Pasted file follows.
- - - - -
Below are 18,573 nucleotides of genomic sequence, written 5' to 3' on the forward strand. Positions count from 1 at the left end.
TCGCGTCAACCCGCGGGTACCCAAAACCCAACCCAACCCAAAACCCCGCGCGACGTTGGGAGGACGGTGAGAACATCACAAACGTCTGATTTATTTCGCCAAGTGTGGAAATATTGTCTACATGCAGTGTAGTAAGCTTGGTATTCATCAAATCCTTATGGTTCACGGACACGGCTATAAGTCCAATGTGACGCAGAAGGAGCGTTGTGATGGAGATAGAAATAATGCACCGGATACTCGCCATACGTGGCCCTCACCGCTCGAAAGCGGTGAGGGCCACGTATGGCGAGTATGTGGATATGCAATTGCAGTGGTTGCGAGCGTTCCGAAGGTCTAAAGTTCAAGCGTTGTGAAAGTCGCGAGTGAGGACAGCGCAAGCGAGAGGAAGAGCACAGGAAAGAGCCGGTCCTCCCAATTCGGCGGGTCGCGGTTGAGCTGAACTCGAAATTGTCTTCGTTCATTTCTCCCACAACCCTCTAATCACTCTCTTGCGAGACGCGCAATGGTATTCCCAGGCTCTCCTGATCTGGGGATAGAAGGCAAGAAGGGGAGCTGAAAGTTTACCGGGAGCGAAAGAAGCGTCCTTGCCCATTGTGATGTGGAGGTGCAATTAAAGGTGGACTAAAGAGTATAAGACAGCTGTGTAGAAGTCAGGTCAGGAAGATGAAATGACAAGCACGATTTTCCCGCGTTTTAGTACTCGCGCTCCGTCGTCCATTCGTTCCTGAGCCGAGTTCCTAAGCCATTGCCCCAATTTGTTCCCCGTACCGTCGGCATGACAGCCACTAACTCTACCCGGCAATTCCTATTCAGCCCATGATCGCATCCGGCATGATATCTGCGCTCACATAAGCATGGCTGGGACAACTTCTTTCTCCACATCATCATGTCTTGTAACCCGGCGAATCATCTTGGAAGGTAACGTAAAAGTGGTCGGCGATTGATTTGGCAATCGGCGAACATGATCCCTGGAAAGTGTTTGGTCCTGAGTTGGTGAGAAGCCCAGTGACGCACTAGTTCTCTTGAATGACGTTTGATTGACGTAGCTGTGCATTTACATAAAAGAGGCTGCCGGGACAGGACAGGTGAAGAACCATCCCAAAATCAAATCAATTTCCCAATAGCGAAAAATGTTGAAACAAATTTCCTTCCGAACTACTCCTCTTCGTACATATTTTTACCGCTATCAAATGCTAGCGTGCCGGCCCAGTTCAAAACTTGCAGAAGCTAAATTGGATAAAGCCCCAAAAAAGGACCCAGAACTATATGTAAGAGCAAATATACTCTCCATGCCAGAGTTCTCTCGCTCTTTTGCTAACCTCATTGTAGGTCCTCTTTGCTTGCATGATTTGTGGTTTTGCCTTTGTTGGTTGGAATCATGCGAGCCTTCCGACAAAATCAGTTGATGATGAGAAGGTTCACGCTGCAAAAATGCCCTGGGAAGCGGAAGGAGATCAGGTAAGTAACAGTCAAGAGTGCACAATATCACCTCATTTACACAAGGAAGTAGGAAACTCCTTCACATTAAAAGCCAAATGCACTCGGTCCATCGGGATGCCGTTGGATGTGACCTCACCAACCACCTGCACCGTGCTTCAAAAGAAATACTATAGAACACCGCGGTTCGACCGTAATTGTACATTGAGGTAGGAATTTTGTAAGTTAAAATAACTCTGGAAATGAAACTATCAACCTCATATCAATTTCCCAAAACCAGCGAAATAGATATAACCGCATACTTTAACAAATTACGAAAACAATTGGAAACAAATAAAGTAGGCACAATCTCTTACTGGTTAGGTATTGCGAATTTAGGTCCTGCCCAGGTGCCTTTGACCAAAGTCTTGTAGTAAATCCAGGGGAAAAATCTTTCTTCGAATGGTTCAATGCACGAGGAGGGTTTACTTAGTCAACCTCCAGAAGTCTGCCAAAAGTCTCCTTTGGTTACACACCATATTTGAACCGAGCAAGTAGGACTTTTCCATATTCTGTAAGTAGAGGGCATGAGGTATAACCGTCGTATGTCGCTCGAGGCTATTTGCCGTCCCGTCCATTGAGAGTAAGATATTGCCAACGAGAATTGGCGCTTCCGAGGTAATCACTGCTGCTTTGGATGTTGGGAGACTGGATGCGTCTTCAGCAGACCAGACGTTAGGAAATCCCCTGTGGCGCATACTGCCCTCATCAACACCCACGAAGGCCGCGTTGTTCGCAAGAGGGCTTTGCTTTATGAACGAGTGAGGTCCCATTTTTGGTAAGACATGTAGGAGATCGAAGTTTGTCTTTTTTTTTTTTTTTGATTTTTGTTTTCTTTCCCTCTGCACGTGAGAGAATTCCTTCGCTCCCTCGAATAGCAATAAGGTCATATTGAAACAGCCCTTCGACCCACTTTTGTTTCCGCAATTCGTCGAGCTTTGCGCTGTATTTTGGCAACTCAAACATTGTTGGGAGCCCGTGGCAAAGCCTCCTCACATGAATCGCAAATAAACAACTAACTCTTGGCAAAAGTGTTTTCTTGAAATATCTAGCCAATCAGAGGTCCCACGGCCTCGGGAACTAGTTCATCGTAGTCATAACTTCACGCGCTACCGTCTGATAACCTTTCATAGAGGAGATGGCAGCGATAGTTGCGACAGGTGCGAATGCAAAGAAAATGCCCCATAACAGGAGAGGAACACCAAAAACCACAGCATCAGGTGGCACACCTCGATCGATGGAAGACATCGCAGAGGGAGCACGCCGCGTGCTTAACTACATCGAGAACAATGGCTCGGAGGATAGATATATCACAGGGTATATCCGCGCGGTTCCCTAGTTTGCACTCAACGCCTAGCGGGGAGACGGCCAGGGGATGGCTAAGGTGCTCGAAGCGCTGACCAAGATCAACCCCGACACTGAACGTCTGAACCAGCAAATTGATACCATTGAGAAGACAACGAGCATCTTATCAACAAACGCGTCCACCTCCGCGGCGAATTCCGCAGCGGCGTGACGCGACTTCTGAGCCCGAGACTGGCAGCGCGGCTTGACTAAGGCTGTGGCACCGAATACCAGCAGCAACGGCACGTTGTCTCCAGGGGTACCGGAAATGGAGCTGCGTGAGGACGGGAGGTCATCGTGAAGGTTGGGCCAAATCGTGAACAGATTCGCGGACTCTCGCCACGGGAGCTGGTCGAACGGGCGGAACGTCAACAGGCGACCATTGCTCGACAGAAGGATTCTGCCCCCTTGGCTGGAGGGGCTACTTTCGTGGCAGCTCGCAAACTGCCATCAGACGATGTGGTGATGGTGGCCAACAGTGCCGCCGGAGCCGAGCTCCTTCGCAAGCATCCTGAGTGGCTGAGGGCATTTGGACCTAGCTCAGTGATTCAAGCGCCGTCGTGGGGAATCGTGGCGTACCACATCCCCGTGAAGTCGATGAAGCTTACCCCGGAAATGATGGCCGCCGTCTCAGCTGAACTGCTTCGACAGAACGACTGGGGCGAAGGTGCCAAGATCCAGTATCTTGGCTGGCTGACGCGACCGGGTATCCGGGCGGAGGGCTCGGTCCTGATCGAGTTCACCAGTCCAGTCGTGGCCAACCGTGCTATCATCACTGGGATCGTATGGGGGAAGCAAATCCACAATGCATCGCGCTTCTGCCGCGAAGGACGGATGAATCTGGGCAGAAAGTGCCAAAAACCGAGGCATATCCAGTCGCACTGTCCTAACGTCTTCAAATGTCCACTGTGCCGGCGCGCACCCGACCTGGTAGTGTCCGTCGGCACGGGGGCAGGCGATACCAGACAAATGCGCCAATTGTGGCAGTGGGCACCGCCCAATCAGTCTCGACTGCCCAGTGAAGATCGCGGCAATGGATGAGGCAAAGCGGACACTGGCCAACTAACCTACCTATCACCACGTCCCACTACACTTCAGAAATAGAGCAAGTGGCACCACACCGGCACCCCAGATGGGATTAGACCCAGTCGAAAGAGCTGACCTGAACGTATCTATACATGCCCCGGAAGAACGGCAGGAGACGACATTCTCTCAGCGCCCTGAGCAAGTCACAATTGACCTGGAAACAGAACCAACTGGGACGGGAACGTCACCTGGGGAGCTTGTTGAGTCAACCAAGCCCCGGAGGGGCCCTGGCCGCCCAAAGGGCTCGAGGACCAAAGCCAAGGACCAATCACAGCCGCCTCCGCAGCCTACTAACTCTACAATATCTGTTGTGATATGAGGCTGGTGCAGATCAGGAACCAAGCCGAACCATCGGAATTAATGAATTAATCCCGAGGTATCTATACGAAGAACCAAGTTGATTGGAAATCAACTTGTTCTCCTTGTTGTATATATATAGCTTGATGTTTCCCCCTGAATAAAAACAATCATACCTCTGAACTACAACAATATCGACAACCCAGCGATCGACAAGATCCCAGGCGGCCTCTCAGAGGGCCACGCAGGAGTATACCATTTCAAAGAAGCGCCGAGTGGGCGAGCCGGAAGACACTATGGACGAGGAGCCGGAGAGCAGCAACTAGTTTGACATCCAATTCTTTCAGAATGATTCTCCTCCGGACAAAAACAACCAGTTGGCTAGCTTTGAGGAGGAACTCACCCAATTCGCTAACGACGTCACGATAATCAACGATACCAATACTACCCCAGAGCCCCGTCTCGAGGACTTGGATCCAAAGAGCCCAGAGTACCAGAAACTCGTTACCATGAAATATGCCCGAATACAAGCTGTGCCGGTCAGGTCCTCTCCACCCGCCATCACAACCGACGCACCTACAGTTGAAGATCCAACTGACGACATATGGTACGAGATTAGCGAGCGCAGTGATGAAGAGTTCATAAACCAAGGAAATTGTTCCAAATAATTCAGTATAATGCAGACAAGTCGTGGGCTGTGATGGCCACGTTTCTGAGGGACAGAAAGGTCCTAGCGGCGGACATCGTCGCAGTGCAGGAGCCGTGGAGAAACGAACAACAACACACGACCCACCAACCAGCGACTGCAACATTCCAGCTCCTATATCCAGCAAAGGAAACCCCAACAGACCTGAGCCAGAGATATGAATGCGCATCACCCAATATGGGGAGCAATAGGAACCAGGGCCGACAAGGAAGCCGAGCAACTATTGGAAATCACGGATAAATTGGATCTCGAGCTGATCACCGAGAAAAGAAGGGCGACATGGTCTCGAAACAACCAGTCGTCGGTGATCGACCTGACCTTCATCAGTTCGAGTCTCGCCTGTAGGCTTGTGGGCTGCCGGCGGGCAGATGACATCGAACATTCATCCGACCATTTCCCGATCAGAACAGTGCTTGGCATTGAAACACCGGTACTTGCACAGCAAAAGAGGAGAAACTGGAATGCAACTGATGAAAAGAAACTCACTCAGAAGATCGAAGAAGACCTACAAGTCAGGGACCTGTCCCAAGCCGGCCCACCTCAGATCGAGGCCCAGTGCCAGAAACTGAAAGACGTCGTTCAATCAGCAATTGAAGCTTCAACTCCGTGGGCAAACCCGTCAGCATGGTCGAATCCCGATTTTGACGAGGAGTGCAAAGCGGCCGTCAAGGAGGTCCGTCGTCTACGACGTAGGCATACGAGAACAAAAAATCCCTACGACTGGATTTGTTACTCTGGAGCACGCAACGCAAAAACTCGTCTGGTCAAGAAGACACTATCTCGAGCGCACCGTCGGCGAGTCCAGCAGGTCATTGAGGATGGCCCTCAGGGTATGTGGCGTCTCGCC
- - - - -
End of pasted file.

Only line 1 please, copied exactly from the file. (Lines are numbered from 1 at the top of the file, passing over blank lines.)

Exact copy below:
Below are 18,573 nucleotides of genomic sequence, written 5' to 3' on the forward strand. Positions count from 1 at the left end.